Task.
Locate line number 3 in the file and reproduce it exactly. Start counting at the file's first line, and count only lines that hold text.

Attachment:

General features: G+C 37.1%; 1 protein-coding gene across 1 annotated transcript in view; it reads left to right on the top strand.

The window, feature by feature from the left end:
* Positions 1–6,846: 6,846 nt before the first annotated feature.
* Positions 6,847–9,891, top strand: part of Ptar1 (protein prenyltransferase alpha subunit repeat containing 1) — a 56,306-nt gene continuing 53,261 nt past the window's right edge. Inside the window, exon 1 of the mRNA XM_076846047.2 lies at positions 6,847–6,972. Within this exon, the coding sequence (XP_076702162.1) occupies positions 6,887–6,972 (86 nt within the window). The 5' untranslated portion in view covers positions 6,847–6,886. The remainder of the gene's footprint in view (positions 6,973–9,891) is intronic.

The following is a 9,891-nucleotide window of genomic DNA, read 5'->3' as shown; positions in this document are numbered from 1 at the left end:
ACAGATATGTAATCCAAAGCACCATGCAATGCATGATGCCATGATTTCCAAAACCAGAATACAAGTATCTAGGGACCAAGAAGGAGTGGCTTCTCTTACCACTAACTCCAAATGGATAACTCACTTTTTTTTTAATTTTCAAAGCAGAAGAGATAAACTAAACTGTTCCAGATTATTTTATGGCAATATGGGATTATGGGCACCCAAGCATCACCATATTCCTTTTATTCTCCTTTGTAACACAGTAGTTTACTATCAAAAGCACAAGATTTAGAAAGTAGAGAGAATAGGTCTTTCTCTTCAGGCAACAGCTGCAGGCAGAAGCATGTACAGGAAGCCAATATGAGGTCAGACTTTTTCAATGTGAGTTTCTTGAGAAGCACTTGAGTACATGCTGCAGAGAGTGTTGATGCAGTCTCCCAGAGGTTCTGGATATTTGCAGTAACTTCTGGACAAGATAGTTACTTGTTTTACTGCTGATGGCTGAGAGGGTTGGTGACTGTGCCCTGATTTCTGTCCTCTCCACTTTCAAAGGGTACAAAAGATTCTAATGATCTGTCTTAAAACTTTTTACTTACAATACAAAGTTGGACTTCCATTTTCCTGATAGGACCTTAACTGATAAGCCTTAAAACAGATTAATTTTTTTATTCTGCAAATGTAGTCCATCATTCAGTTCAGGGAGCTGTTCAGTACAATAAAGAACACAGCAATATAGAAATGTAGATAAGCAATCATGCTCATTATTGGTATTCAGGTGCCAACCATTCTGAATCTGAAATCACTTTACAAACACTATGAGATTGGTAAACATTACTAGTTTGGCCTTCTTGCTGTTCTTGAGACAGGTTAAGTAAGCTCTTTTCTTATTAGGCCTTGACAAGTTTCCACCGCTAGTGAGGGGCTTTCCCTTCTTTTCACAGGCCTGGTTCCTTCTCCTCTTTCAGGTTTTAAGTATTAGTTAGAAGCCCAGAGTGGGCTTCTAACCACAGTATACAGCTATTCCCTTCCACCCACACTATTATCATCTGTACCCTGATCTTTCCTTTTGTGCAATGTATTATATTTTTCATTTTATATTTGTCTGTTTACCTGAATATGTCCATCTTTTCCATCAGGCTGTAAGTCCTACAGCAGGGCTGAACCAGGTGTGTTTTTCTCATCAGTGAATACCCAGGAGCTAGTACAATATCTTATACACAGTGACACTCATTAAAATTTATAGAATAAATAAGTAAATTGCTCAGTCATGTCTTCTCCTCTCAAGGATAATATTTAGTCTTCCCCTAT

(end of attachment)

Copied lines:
* Positions 1–6,846: 6,846 nt before the first annotated feature.